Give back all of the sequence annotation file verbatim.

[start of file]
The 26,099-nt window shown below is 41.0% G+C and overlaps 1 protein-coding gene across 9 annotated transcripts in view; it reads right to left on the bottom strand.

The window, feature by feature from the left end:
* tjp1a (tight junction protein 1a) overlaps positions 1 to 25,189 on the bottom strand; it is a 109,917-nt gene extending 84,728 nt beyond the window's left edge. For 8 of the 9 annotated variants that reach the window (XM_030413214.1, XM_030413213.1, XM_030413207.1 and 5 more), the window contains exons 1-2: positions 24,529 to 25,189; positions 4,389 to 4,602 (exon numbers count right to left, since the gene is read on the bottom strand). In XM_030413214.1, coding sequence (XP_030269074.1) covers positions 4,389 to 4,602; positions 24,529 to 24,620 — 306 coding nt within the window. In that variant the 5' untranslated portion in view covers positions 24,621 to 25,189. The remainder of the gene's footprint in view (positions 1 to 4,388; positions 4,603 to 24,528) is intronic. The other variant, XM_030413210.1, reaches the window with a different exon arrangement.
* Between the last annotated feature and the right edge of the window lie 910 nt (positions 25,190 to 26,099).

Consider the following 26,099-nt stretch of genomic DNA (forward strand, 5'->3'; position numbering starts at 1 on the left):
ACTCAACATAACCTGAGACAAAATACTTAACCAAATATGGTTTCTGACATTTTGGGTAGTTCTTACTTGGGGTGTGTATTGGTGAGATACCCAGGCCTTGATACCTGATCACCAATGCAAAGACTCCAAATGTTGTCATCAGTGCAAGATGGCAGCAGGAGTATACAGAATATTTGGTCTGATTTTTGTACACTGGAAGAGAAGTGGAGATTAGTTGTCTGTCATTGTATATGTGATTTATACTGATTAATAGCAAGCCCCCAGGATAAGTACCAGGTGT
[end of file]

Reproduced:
The 26,099-nt window shown below is 41.0% G+C and overlaps 1 protein-coding gene across 9 annotated transcripts in view; it reads right to left on the bottom strand.

The window, feature by feature from the left end:
* tjp1a (tight junction protein 1a) overlaps positions 1 to 25,189 on the bottom strand; it is a 109,917-nt gene extending 84,728 nt beyond the window's left edge. For 8 of the 9 annotated variants that reach the window (XM_030413214.1, XM_030413213.1, XM_030413207.1 and 5 more), the window contains exons 1-2: positions 24,529 to 25,189; positions 4,389 to 4,602 (exon numbers count right to left, since the gene is read on the bottom strand). In XM_030413214.1, coding sequence (XP_030269074.1) covers positions 4,389 to 4,602; positions 24,529 to 24,620 — 306 coding nt within the window. In that variant the 5' untranslated portion in view covers positions 24,621 to 25,189. The remainder of the gene's footprint in view (positions 1 to 4,388; positions 4,603 to 24,528) is intronic. The other variant, XM_030413210.1, reaches the window with a different exon arrangement.
* Between the last annotated feature and the right edge of the window lie 910 nt (positions 25,190 to 26,099).

Consider the following 26,099-nt stretch of genomic DNA (forward strand, 5'->3'; position numbering starts at 1 on the left):
ACTCAACATAACCTGAGACAAAATACTTAACCAAATATGGTTTCTGACATTTTGGGTAGTTCTTACTTGGGGTGTGTATTGGTGAGATACCCAGGCCTTGATACCTGATCACCAATGCAAAGACTCCAAATGTTGTCATCAGTGCAAGATGGCAGCAGGAGTATACAGAATATTTGGTCTGATTTTTGTACACTGGAAGAGAAGTGGAGATTAGTTGTCTGTCATTGTATATGTGATTTATACTGATTAATAGCAAGCCCCCAGGATAAGTACCAGGTGT